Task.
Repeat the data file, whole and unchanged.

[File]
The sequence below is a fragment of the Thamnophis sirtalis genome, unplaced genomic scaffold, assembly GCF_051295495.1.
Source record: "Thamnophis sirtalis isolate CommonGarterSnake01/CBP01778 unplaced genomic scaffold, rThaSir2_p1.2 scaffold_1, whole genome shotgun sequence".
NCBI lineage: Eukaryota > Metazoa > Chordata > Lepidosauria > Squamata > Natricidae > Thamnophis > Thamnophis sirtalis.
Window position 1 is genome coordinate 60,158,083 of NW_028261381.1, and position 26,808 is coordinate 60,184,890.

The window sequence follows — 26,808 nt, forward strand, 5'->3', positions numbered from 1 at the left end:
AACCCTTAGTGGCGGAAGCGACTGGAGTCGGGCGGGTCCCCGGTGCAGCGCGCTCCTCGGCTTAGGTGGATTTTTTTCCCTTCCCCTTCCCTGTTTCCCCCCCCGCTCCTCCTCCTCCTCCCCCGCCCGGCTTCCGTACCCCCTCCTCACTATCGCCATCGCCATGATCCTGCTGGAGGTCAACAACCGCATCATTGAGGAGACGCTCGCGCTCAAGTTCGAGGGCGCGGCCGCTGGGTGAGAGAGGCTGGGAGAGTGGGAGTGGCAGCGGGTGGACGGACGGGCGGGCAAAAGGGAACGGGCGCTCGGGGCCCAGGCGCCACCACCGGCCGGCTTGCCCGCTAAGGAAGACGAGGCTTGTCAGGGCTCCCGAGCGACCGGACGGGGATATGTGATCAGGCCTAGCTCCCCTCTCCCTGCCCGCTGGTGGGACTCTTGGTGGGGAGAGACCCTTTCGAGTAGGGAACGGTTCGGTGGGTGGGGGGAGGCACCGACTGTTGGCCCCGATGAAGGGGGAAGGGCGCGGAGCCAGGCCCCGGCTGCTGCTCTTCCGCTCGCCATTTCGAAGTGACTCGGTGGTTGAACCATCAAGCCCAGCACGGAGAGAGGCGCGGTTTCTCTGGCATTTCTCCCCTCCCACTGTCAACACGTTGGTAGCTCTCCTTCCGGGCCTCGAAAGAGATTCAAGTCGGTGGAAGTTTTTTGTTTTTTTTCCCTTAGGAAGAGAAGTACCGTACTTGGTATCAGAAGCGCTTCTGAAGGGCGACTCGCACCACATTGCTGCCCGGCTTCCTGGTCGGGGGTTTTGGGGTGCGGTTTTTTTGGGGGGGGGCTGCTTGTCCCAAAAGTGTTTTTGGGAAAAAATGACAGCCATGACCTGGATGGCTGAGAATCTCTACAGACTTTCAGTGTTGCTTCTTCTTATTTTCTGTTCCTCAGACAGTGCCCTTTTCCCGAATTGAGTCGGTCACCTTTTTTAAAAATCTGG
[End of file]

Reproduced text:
The sequence below is a fragment of the Thamnophis sirtalis genome, unplaced genomic scaffold, assembly GCF_051295495.1.
Source record: "Thamnophis sirtalis isolate CommonGarterSnake01/CBP01778 unplaced genomic scaffold, rThaSir2_p1.2 scaffold_1, whole genome shotgun sequence".
NCBI lineage: Eukaryota > Metazoa > Chordata > Lepidosauria > Squamata > Natricidae > Thamnophis > Thamnophis sirtalis.
Window position 1 is genome coordinate 60,158,083 of NW_028261381.1, and position 26,808 is coordinate 60,184,890.

The window sequence follows — 26,808 nt, forward strand, 5'->3', positions numbered from 1 at the left end:
AACCCTTAGTGGCGGAAGCGACTGGAGTCGGGCGGGTCCCCGGTGCAGCGCGCTCCTCGGCTTAGGTGGATTTTTTTCCCTTCCCCTTCCCTGTTTCCCCCCCCGCTCCTCCTCCTCCTCCCCCGCCCGGCTTCCGTACCCCCTCCTCACTATCGCCATCGCCATGATCCTGCTGGAGGTCAACAACCGCATCATTGAGGAGACGCTCGCGCTCAAGTTCGAGGGCGCGGCCGCTGGGTGAGAGAGGCTGGGAGAGTGGGAGTGGCAGCGGGTGGACGGACGGGCGGGCAAAAGGGAACGGGCGCTCGGGGCCCAGGCGCCACCACCGGCCGGCTTGCCCGCTAAGGAAGACGAGGCTTGTCAGGGCTCCCGAGCGACCGGACGGGGATATGTGATCAGGCCTAGCTCCCCTCTCCCTGCCCGCTGGTGGGACTCTTGGTGGGGAGAGACCCTTTCGAGTAGGGAACGGTTCGGTGGGTGGGGGGAGGCACCGACTGTTGGCCCCGATGAAGGGGGAAGGGCGCGGAGCCAGGCCCCGGCTGCTGCTCTTCCGCTCGCCATTTCGAAGTGACTCGGTGGTTGAACCATCAAGCCCAGCACGGAGAGAGGCGCGGTTTCTCTGGCATTTCTCCCCTCCCACTGTCAACACGTTGGTAGCTCTCCTTCCGGGCCTCGAAAGAGATTCAAGTCGGTGGAAGTTTTTTGTTTTTTTTCCCTTAGGAAGAGAAGTACCGTACTTGGTATCAGAAGCGCTTCTGAAGGGCGACTCGCACCACATTGCTGCCCGGCTTCCTGGTCGGGGGTTTTGGGGTGCGGTTTTTTTGGGGGGGGGCTGCTTGTCCCAAAAGTGTTTTTGGGAAAAAATGACAGCCATGACCTGGATGGCTGAGAATCTCTACAGACTTTCAGTGTTGCTTCTTCTTATTTTCTGTTCCTCAGACAGTGCCCTTTTCCCGAATTGAGTCGGTCACCTTTTTTAAAAATCTGG